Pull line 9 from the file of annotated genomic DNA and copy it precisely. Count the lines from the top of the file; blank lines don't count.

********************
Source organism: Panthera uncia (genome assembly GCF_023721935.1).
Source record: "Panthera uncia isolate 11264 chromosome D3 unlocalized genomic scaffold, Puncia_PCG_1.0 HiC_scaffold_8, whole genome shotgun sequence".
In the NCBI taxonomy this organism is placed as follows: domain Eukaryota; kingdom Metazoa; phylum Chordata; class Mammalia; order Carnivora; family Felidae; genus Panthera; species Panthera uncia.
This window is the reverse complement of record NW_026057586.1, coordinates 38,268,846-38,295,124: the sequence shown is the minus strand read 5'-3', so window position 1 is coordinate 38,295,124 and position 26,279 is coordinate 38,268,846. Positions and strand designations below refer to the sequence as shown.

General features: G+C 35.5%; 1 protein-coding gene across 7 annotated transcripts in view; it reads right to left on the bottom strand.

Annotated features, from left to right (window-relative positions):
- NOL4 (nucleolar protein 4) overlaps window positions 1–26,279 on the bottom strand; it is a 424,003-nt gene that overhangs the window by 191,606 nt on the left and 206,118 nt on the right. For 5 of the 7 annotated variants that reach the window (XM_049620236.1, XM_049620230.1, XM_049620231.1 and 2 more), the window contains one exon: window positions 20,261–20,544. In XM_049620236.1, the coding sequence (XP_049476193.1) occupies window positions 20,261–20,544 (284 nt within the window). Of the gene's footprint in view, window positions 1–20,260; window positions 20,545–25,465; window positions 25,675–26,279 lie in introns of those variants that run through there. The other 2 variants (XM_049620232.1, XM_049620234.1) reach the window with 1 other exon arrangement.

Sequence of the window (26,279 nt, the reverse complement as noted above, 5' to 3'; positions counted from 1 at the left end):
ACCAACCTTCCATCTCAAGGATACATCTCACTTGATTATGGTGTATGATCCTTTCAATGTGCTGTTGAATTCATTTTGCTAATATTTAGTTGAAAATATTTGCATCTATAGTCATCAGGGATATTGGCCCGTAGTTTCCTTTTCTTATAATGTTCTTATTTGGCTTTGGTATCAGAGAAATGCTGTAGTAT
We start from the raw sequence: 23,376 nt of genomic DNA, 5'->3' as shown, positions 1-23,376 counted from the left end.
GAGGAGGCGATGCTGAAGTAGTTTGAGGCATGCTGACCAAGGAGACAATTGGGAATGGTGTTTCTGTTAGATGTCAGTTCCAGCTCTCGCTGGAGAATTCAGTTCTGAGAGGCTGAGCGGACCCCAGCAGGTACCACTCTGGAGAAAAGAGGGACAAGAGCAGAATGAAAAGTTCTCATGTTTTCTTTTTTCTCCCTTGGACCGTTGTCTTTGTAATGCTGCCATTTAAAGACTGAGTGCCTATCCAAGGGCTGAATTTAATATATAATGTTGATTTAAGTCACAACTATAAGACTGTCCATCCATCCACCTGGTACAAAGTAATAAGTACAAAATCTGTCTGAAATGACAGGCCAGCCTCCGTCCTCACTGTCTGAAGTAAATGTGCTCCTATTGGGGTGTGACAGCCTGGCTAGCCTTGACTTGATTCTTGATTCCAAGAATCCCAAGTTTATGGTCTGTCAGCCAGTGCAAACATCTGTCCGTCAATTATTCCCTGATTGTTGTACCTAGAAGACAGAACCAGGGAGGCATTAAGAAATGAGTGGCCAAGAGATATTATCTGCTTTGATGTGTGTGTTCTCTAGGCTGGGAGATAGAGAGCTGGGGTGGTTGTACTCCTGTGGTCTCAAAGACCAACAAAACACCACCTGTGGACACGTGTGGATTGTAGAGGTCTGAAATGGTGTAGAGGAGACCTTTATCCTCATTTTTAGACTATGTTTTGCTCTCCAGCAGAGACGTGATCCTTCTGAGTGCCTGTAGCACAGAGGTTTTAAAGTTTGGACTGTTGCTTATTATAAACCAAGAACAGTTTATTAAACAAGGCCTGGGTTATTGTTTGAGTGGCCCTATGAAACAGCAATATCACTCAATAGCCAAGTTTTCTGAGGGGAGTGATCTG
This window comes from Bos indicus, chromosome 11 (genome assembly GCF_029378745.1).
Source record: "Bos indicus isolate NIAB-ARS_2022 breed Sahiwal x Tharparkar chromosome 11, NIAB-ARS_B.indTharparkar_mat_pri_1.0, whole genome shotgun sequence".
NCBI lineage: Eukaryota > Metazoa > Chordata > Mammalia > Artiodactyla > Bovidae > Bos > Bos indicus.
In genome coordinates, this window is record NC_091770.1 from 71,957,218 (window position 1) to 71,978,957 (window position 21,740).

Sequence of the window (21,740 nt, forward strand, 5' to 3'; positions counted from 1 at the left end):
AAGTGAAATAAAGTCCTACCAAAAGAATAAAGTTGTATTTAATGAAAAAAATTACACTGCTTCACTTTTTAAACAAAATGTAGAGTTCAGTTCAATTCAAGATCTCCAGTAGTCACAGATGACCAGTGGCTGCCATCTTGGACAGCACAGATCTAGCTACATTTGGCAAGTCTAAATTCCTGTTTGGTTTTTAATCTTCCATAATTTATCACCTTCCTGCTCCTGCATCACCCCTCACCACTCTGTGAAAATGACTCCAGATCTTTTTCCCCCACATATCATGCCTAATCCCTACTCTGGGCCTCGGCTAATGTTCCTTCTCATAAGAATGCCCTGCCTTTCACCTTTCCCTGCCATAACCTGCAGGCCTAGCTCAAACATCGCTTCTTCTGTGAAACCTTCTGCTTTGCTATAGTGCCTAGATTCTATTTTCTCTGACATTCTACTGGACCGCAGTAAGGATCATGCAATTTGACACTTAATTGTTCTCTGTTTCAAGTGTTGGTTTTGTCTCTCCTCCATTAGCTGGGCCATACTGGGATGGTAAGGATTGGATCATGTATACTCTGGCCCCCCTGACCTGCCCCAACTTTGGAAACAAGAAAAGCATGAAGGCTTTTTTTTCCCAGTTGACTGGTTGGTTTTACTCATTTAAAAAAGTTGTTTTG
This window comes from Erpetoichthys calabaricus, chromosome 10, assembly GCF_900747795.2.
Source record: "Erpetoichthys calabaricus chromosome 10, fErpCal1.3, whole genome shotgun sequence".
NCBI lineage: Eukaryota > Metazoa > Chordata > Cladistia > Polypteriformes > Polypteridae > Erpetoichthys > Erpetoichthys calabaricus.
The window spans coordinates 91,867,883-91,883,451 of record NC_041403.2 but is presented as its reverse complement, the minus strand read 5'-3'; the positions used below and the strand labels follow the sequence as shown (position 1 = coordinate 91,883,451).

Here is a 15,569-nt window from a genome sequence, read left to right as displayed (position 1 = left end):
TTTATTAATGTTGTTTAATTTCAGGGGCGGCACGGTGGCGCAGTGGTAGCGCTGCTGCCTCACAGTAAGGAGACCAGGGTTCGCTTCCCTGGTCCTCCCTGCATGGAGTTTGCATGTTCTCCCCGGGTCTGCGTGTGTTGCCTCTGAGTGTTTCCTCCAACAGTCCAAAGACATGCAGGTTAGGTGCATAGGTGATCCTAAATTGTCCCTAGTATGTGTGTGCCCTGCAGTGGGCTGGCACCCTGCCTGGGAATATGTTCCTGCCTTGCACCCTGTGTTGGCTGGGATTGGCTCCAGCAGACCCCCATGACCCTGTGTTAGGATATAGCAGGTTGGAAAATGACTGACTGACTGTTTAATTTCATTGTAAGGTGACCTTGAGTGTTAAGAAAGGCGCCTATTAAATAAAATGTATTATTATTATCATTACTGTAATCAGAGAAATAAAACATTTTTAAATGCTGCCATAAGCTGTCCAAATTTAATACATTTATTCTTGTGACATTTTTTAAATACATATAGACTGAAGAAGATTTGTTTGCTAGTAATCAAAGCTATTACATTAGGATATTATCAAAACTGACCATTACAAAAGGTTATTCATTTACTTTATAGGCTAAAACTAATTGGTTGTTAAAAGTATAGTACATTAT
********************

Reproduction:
ACCAACCTTCCATCTCAAGGATACATCTCACTTGATTATGGTGTATGATCCTTTCAATGTGCTGTTGAATTCATTTTGCTAATATTTAGTTGAAAATATTTGCATCTATAGTCATCAGGGATATTGGCCCGTAGTTTCCTTTTCTTATAATGTTCTTATTTGGCTTTGGTATCAGAGAAATGCTGTAGTAT